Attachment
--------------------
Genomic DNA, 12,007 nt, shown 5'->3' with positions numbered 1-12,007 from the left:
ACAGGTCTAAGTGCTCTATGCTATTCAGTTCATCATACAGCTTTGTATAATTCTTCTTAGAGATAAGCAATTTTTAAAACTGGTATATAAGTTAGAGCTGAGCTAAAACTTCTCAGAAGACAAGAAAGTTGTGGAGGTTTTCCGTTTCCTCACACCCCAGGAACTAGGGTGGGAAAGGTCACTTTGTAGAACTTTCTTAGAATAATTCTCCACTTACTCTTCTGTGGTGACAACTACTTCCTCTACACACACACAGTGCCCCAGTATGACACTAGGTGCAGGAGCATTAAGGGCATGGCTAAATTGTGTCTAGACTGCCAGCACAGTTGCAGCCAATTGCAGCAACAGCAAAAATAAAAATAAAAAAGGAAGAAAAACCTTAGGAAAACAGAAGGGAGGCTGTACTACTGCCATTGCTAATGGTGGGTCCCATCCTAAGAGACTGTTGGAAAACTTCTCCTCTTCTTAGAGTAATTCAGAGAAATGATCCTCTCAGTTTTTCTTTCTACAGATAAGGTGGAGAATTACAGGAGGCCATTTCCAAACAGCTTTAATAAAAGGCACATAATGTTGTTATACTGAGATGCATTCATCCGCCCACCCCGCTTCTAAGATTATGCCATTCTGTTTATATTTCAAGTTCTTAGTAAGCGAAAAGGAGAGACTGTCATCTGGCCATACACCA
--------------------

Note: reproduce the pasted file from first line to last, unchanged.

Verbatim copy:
Genomic DNA, 12,007 nt, shown 5'->3' with positions numbered 1-12,007 from the left:
ACAGGTCTAAGTGCTCTATGCTATTCAGTTCATCATACAGCTTTGTATAATTCTTCTTAGAGATAAGCAATTTTTAAAACTGGTATATAAGTTAGAGCTGAGCTAAAACTTCTCAGAAGACAAGAAAGTTGTGGAGGTTTTCCGTTTCCTCACACCCCAGGAACTAGGGTGGGAAAGGTCACTTTGTAGAACTTTCTTAGAATAATTCTCCACTTACTCTTCTGTGGTGACAACTACTTCCTCTACACACACACAGTGCCCCAGTATGACACTAGGTGCAGGAGCATTAAGGGCATGGCTAAATTGTGTCTAGACTGCCAGCACAGTTGCAGCCAATTGCAGCAACAGCAAAAATAAAAATAAAAAAGGAAGAAAAACCTTAGGAAAACAGAAGGGAGGCTGTACTACTGCCATTGCTAATGGTGGGTCCCATCCTAAGAGACTGTTGGAAAACTTCTCCTCTTCTTAGAGTAATTCAGAGAAATGATCCTCTCAGTTTTTCTTTCTACAGATAAGGTGGAGAATTACAGGAGGCCATTTCCAAACAGCTTTAATAAAAGGCACATAATGTTGTTATACTGAGATGCATTCATCCGCCCACCCCGCTTCTAAGATTATGCCATTCTGTTTATATTTCAAGTTCTTAGTAAGCGAAAAGGAGAGACTGTCATCTGGCCATACACCA